The astonishing story of Lina Medina who is the youngest person ever to give birth at the age of FIVE
The five-year-old’s parents discovered she was pregnant after her abdomen began growing and she started having stomach pains
WHEN Lina Medina’s stomach began growing, doctors were certain she was suffering from a large tumour – she was only five years old, after all.
But after running tests they found she was seven months pregnant and weeks later she gave birth to a healthy baby boy.
Five-year-old Lina Medina cradles her baby shortly after giving birth in Peru in 1939.
And almost 80 years on, Lina is still the youngest person in the world to have ever given birth.
She was born in a small village in the Andes in Peru to a poor family in 1933.
Lina Marcela Medina de Jurado (Spanish pronunciation: born on 23 September 1933 ) is a Peruvian woman who became the youngest confirmed mother in medical history, giving birth at the age of five years, seven months, and 21 days.She lives in Lima, the capital of Peru.
Born in Ticrapo, Castrovirreyna Province, Peru, to silversmith Tiburelo Medina and Victoria Losea, She was brought to a hospital by her parents at the age of five years due to increasing abdominal size. She was originally thought to have had a tumor, but her doctors determined she was in her seventh month of pregnancy. Dr Gerardo Lozada took her to Lima to have other specialists confirm that Medina was pregnant.
Contemporary newspaper accounts indicate that interest in the case developed on many fronts. The San Antonio Light newspaper reported in its 16 July 1939, edition—in anticipation of the girl’s expected visit to U.S. university scientific facilities—that a national Peruvian obstetrician/midwife association had demanded that the girl be transported to a national maternity hospital; the paper quoted 18 April reports in the Peruvian paper La Crónica stating that a North American film making concern had sent a representative “with authority to offer the sum of $5,000 to benefit the minor [in exchange for filming rights] … we know that the offer was rejected.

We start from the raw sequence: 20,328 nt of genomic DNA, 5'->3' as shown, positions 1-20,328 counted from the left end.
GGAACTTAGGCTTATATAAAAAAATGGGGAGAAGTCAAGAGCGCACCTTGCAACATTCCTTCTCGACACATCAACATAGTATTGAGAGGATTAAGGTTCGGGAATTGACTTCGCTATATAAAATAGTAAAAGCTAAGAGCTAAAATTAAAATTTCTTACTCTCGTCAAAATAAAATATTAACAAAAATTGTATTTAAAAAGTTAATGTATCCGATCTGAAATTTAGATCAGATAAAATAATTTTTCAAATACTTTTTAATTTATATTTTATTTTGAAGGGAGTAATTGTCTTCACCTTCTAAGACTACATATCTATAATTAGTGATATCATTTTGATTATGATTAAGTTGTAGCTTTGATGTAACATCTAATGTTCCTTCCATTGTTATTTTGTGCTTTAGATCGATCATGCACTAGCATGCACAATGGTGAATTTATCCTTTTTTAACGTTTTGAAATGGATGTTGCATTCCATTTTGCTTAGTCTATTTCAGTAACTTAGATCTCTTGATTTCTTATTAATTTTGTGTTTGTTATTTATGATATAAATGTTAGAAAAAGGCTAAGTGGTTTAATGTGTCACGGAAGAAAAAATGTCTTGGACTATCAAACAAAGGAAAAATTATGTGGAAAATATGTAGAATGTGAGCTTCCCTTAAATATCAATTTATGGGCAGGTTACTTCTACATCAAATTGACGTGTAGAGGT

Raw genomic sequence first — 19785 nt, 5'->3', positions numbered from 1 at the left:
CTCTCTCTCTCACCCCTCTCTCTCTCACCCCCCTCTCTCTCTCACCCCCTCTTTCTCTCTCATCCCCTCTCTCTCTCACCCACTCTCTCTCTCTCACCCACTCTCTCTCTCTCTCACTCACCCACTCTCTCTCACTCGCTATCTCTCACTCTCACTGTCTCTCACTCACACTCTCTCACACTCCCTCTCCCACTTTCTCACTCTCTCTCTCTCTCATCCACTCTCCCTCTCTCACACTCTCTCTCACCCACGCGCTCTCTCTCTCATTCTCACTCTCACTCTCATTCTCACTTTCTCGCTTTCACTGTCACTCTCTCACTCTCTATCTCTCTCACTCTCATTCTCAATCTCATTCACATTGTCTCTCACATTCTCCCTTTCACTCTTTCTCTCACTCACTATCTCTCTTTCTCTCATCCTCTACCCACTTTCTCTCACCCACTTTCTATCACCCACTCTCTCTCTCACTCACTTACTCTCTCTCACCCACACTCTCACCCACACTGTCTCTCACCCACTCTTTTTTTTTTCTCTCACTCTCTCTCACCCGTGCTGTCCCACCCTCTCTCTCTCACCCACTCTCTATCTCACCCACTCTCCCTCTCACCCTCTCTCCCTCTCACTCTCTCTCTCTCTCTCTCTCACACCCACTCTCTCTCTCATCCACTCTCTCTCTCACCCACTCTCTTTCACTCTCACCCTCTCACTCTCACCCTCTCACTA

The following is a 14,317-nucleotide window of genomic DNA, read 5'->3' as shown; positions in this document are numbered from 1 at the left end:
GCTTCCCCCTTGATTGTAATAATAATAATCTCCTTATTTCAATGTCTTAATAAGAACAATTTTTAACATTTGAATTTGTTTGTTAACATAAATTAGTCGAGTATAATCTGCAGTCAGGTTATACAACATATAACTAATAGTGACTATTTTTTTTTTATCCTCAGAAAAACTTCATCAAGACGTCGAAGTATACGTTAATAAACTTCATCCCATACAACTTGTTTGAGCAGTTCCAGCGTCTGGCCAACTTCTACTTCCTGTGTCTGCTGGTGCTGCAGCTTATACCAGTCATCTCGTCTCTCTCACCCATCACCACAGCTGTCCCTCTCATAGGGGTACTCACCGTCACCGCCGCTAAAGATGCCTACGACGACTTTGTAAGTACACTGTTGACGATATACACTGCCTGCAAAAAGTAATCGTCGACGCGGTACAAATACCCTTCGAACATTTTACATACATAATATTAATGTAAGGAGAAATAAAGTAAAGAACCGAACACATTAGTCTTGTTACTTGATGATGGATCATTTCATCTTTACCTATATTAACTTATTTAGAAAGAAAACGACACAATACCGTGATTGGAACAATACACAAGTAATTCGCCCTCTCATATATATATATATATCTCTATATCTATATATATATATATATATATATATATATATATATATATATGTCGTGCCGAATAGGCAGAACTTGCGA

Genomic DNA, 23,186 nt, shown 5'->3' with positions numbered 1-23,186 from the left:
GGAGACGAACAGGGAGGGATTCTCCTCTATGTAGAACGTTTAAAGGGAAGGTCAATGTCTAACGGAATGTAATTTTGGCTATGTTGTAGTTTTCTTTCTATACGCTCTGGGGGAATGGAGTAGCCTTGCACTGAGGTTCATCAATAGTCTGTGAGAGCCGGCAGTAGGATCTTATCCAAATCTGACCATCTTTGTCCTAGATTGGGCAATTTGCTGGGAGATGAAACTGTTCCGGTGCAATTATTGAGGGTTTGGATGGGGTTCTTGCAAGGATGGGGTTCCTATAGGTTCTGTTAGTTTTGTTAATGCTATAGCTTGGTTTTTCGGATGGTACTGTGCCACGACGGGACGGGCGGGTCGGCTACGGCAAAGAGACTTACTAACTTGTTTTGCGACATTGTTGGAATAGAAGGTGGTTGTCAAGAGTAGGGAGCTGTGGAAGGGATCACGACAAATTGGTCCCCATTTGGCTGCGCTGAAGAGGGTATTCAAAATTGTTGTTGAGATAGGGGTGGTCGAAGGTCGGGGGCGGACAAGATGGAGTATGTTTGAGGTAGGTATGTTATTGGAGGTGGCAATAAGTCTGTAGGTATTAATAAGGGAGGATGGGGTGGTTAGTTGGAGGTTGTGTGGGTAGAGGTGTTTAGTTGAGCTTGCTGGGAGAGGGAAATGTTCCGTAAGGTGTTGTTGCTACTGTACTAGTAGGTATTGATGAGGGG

The same article, reprinted from a Chicago paper, noted that Lozada had made films of Medina for scientific documentation and had shown them around 21 April while addressing Peru’s National Academy of Medicine; on a subsequent visit to Lina’s remote hometown, some of the baggage carrying the films had fallen into the river while crossing “a very primitive bridge … Enough of his pictorial record remained, however, to intrigue the learned savants.
A month and a half after the original diagnosis, Medina, at the age of 5 years, 7 months, and 21 days, gave birth to a boy by a caesarean section on 14 May 1939, which made her the youngest known person in history to give birth. The caesarean birth was necessitated by her small pelvis. The surgery was performed by Lozada and Dr Busalleu, with Dr Colareta providing anaesthesia. When doctors performed the caesarean to deliver her baby, they found she already had fully mature sexual organs from precocious puberty.Her case was reported in detail by Dr. Edmundo Escomel in the medical journal La Presse Médicale, including the additional details that her menarche had occurred at eight months of age, in contrast to a past report stating that she had been having regular periods since she was three years old. The report also detailed that she had prominent breast development by the age of four. By age five, her figure displayed pelvic widening and advanced bone maturation
Medina’s son weighed 2.7 kg (6.0 lb; 0.43 st) at birth and was named Gerardo after her doctor. Gerardo was raised believing that Medina was his sister, but found out at the age of 10 that she was, in fact, his mother.
Identitiy of the father and later life
Medina has never revealed the father of the child nor the circumstances of her impregnation. Escomel suggested she might not actually know herself by writing that Medina “couldn’t give precise responses”. Although Lina’s father was arrested on suspicion of child sexual abuse, he was later released due to lack of evidence, and the biological father was never identified. Her son grew up healthy. He died in 1979 at the age of 40, from either bone cancer or a bone marrow infection (varying sources).
In young adulthood, Medina worked as a secretary in the Lima clinic of Lozada, who gave her an education and helped put her son through high school. Medina later married Raúl Jurado, who fathered her second son in 1972. As of 2002, they lived in a poor district of Lima known as “Chicago Chico”. She refused an interview with Reuters that year, just as she had turned away many reporters in years past.